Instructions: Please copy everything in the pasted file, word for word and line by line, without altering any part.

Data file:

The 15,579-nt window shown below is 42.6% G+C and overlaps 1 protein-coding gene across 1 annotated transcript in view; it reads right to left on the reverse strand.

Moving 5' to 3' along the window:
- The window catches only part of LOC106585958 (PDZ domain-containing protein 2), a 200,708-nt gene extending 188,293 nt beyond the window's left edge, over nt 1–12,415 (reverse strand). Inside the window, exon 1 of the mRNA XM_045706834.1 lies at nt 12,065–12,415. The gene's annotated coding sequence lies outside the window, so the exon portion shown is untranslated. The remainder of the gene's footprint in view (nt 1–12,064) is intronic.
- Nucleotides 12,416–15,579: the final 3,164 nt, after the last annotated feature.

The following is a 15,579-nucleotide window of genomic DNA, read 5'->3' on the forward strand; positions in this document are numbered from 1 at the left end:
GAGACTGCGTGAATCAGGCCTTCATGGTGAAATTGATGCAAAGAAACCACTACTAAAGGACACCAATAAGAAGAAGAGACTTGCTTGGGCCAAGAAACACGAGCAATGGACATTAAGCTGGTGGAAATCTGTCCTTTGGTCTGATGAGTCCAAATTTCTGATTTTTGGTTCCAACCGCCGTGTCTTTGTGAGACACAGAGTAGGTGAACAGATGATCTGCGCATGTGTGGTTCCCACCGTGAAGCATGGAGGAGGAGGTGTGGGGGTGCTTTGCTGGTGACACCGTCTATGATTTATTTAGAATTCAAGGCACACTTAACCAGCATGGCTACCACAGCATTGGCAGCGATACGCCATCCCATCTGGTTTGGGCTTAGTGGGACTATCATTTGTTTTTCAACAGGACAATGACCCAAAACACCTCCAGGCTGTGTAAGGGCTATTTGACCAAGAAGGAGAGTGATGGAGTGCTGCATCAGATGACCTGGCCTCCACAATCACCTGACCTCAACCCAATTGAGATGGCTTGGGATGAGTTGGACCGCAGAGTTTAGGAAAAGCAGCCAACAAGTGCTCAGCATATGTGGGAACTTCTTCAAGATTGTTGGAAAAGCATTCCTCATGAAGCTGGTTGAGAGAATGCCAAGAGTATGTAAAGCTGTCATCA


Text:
The 15,579-nt window shown below is 42.6% G+C and overlaps 1 protein-coding gene across 1 annotated transcript in view; it reads right to left on the reverse strand.

Moving 5' to 3' along the window:
- The window catches only part of LOC106585958 (PDZ domain-containing protein 2), a 200,708-nt gene extending 188,293 nt beyond the window's left edge, over nt 1–12,415 (reverse strand). Inside the window, exon 1 of the mRNA XM_045706834.1 lies at nt 12,065–12,415. The gene's annotated coding sequence lies outside the window, so the exon portion shown is untranslated. The remainder of the gene's footprint in view (nt 1–12,064) is intronic.
- Nucleotides 12,416–15,579: the final 3,164 nt, after the last annotated feature.

The following is a 15,579-nucleotide window of genomic DNA, read 5'->3' on the forward strand; positions in this document are numbered from 1 at the left end:
GAGACTGCGTGAATCAGGCCTTCATGGTGAAATTGATGCAAAGAAACCACTACTAAAGGACACCAATAAGAAGAAGAGACTTGCTTGGGCCAAGAAACACGAGCAATGGACATTAAGCTGGTGGAAATCTGTCCTTTGGTCTGATGAGTCCAAATTTCTGATTTTTGGTTCCAACCGCCGTGTCTTTGTGAGACACAGAGTAGGTGAACAGATGATCTGCGCATGTGTGGTTCCCACCGTGAAGCATGGAGGAGGAGGTGTGGGGGTGCTTTGCTGGTGACACCGTCTATGATTTATTTAGAATTCAAGGCACACTTAACCAGCATGGCTACCACAGCATTGGCAGCGATACGCCATCCCATCTGGTTTGGGCTTAGTGGGACTATCATTTGTTTTTCAACAGGACAATGACCCAAAACACCTCCAGGCTGTGTAAGGGCTATTTGACCAAGAAGGAGAGTGATGGAGTGCTGCATCAGATGACCTGGCCTCCACAATCACCTGACCTCAACCCAATTGAGATGGCTTGGGATGAGTTGGACCGCAGAGTTTAGGAAAAGCAGCCAACAAGTGCTCAGCATATGTGGGAACTTCTTCAAGATTGTTGGAAAAGCATTCCTCATGAAGCTGGTTGAGAGAATGCCAAGAGTATGTAAAGCTGTCATCA